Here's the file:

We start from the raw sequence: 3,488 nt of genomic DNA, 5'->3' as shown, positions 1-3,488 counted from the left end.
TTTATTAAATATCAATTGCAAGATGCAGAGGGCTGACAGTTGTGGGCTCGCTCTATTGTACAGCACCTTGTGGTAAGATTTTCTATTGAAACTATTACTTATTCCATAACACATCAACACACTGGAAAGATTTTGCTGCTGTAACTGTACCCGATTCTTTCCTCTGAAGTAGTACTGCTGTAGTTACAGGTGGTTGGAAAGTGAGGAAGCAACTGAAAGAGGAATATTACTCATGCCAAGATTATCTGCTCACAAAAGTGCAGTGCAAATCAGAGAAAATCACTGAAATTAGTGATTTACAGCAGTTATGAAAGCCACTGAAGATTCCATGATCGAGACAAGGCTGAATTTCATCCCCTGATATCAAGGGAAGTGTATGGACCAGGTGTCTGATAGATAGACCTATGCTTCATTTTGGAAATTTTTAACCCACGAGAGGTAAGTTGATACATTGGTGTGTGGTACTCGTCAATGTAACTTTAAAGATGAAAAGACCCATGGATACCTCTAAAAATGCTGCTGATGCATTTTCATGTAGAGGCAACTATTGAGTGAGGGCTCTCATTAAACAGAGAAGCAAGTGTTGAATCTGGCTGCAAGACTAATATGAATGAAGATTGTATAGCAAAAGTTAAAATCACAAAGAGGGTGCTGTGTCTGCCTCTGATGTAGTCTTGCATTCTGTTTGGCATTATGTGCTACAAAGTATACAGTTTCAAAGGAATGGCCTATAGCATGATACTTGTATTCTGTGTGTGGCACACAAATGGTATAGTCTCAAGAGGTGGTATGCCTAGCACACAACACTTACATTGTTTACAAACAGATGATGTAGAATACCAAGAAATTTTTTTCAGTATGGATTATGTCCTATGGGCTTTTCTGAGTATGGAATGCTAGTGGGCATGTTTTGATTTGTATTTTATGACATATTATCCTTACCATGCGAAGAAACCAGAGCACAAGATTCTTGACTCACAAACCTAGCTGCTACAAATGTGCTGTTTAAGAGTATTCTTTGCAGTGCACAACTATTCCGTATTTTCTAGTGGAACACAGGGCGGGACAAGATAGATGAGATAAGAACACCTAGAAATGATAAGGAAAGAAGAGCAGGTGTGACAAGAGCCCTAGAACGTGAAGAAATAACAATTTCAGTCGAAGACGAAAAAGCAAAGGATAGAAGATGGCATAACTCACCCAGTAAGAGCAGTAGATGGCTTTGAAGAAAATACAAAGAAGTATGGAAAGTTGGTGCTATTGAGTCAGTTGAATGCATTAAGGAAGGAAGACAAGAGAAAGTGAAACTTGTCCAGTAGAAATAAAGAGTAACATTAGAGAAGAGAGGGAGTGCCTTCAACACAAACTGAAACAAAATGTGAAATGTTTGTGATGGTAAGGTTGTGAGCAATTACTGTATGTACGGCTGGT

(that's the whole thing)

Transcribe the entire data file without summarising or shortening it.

We start from the raw sequence: 3,488 nt of genomic DNA, 5'->3' as shown, positions 1-3,488 counted from the left end.
TTTATTAAATATCAATTGCAAGATGCAGAGGGCTGACAGTTGTGGGCTCGCTCTATTGTACAGCACCTTGTGGTAAGATTTTCTATTGAAACTATTACTTATTCCATAACACATCAACACACTGGAAAGATTTTGCTGCTGTAACTGTACCCGATTCTTTCCTCTGAAGTAGTACTGCTGTAGTTACAGGTGGTTGGAAAGTGAGGAAGCAACTGAAAGAGGAATATTACTCATGCCAAGATTATCTGCTCACAAAAGTGCAGTGCAAATCAGAGAAAATCACTGAAATTAGTGATTTACAGCAGTTATGAAAGCCACTGAAGATTCCATGATCGAGACAAGGCTGAATTTCATCCCCTGATATCAAGGGAAGTGTATGGACCAGGTGTCTGATAGATAGACCTATGCTTCATTTTGGAAATTTTTAACCCACGAGAGGTAAGTTGATACATTGGTGTGTGGTACTCGTCAATGTAACTTTAAAGATGAAAAGACCCATGGATACCTCTAAAAATGCTGCTGATGCATTTTCATGTAGAGGCAACTATTGAGTGAGGGCTCTCATTAAACAGAGAAGCAAGTGTTGAATCTGGCTGCAAGACTAATATGAATGAAGATTGTATAGCAAAAGTTAAAATCACAAAGAGGGTGCTGTGTCTGCCTCTGATGTAGTCTTGCATTCTGTTTGGCATTATGTGCTACAAAGTATACAGTTTCAAAGGAATGGCCTATAGCATGATACTTGTATTCTGTGTGTGGCACACAAATGGTATAGTCTCAAGAGGTGGTATGCCTAGCACACAACACTTACATTGTTTACAAACAGATGATGTAGAATACCAAGAAATTTTTTTCAGTATGGATTATGTCCTATGGGCTTTTCTGAGTATGGAATGCTAGTGGGCATGTTTTGATTTGTATTTTATGACATATTATCCTTACCATGCGAAGAAACCAGAGCACAAGATTCTTGACTCACAAACCTAGCTGCTACAAATGTGCTGTTTAAGAGTATTCTTTGCAGTGCACAACTATTCCGTATTTTCTAGTGGAACACAGGGCGGGACAAGATAGATGAGATAAGAACACCTAGAAATGATAAGGAAAGAAGAGCAGGTGTGACAAGAGCCCTAGAACGTGAAGAAATAACAATTTCAGTCGAAGACGAAAAAGCAAAGGATAGAAGATGGCATAACTCACCCAGTAAGAGCAGTAGATGGCTTTGAAGAAAATACAAAGAAGTATGGAAAGTTGGTGCTATTGAGTCAGTTGAATGCATTAAGGAAGGAAGACAAGAGAAAGTGAAACTTGTCCAGTAGAAATAAAGAGTAACATTAGAGAAGAGAGGGAGTGCCTTCAACACAAACTGAAACAAAATGTGAAATGTTTGTGATGGTAAGGTTGTGAGCAATTACTGTATGTACGGCTGGT